What does God have to do with foreign policy? Historically, countries influenced by Christianity or Islam have developed an impulse to spread their views and convert people to their faith. That missionary spirit is evident in the foreign policy of countries as diverse as Britain, the United States, France, Saudi Arabia, and Iran. In the case of Britain and the United States, perhaps because they have been so powerful, the Protestant sense of purpose at the core of their foreign policies has made a deep mark on global affairs. China, in contrast, may never require a similar sense of destiny. Simply being China, and becoming a world power, in a sense fulfills its historical purpose. It doesn't need to spread anything to anyone to vindicate itself. So when Beijing seems bloodless in its stance on human rights, it is not simply that the regime is oppressive or takes a ruthlessly realpolitik view of its interests -- though that certainly plays a role. The Chinese see these issues differently, not with a set of abstract rights and wrongs, but with a sense of the practical that serves as a guiding philosophy. pg. 112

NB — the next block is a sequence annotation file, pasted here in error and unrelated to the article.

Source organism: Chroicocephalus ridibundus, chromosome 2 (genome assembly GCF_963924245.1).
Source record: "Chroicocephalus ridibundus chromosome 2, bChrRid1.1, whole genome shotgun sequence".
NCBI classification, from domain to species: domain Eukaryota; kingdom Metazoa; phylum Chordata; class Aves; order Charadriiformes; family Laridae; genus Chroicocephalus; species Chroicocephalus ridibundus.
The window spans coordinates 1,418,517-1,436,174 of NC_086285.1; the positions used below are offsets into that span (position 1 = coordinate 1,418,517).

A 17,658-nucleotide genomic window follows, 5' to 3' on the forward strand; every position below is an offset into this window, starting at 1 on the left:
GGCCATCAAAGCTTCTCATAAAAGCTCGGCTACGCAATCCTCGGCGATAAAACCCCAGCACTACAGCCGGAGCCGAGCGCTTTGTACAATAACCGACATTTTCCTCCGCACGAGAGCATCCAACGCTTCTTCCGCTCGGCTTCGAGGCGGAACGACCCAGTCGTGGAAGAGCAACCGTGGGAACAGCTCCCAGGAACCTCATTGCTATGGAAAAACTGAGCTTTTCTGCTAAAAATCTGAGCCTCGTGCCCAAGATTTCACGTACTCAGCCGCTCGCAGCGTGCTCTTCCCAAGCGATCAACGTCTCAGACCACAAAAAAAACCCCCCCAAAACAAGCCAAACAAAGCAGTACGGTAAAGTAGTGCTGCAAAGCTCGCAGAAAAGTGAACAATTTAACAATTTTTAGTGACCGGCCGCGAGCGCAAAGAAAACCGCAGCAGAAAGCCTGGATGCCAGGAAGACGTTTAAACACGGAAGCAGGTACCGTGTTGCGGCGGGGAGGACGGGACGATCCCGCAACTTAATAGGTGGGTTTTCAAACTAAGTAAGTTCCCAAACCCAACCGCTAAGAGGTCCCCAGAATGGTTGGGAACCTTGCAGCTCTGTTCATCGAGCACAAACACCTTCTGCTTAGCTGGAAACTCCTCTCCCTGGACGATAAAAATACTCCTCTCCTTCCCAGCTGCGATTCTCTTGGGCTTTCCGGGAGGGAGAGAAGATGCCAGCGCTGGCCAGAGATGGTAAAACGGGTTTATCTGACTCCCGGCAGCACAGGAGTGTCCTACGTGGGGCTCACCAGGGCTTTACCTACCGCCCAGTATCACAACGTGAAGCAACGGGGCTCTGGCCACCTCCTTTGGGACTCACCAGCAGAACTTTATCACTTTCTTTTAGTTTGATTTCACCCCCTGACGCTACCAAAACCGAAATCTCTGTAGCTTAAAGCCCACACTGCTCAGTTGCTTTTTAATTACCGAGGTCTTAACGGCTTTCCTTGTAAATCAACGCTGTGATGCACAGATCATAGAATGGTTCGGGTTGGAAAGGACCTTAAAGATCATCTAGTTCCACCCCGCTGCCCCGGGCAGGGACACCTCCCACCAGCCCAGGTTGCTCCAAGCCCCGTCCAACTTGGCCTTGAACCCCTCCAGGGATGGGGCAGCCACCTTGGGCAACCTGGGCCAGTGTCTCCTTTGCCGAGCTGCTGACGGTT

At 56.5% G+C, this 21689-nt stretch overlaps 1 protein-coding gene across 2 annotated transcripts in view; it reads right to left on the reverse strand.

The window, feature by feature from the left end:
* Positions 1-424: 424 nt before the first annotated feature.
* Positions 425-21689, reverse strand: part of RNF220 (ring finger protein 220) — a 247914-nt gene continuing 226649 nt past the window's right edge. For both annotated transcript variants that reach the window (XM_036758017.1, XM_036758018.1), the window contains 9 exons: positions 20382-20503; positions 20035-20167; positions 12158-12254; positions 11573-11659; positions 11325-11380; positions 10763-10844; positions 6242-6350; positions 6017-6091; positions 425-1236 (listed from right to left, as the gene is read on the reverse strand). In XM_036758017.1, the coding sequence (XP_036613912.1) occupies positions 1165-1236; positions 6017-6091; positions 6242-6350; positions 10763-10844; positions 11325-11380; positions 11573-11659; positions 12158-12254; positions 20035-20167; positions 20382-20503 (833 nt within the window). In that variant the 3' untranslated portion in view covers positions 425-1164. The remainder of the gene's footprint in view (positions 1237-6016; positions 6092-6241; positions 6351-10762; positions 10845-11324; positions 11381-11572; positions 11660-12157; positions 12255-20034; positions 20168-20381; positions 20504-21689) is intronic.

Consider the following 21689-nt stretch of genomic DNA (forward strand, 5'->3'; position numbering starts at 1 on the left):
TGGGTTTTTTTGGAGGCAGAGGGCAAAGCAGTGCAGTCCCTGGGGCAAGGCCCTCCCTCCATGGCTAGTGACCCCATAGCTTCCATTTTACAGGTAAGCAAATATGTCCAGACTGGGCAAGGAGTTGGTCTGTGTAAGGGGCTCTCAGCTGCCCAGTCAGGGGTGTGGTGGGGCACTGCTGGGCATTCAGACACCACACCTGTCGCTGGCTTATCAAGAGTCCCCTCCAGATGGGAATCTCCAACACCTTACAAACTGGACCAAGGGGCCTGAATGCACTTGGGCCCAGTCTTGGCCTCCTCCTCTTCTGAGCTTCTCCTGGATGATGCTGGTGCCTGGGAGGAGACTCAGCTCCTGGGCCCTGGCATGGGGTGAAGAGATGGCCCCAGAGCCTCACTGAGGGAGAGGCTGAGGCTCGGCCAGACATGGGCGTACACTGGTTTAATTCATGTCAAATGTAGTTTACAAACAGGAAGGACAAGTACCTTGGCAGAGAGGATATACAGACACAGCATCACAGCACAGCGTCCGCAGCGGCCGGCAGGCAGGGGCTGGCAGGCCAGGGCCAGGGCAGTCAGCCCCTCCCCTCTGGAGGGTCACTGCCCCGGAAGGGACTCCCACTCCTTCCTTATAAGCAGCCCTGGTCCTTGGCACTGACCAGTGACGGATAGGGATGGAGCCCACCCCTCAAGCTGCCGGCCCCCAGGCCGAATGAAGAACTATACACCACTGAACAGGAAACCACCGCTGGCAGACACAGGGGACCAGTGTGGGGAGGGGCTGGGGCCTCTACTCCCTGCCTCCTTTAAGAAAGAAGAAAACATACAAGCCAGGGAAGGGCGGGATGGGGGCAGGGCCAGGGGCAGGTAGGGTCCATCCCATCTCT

Hinduism is not really a "religion" in the Abrahamic sense of the word but a loose philosophy, one that has no answers but merely questions. The only clear guiding principle is ambiguity. If there is a central verse in Hinduism's most important text, the Rig Veda, it is the Creation Hymn. It reads, in part,
Who really know, and who can swear,
How creation came, when or where!
Even gods came after creation's day,
Who really knows, who can truly say
When and how did creation start?
Did He do it? Or did He not?
Only He, up there, knows, maybe;
Or perhaps, not even He.
Compare that with the certainties of the Book of Genesis.
So what does this mean for the real world? Hindus are deeply practical. They can easily find an accommodation with the outside reality. Indian businessmen -- who are still largely Hindu-- can thrive in almost any atmosphere that allows for trade and commerce. Whether in America, Africa, or East Asia, Indian merchants have prospered in any country they live in. As long as they can place a small idol somewhere in their home for worship or meditation, their own sense of Hinduism is fulfilled. pg. 155-156
~ The Post-American World by Fareed Zakaria
Just some stuff I found interesting! Any thoughts, questions, observations?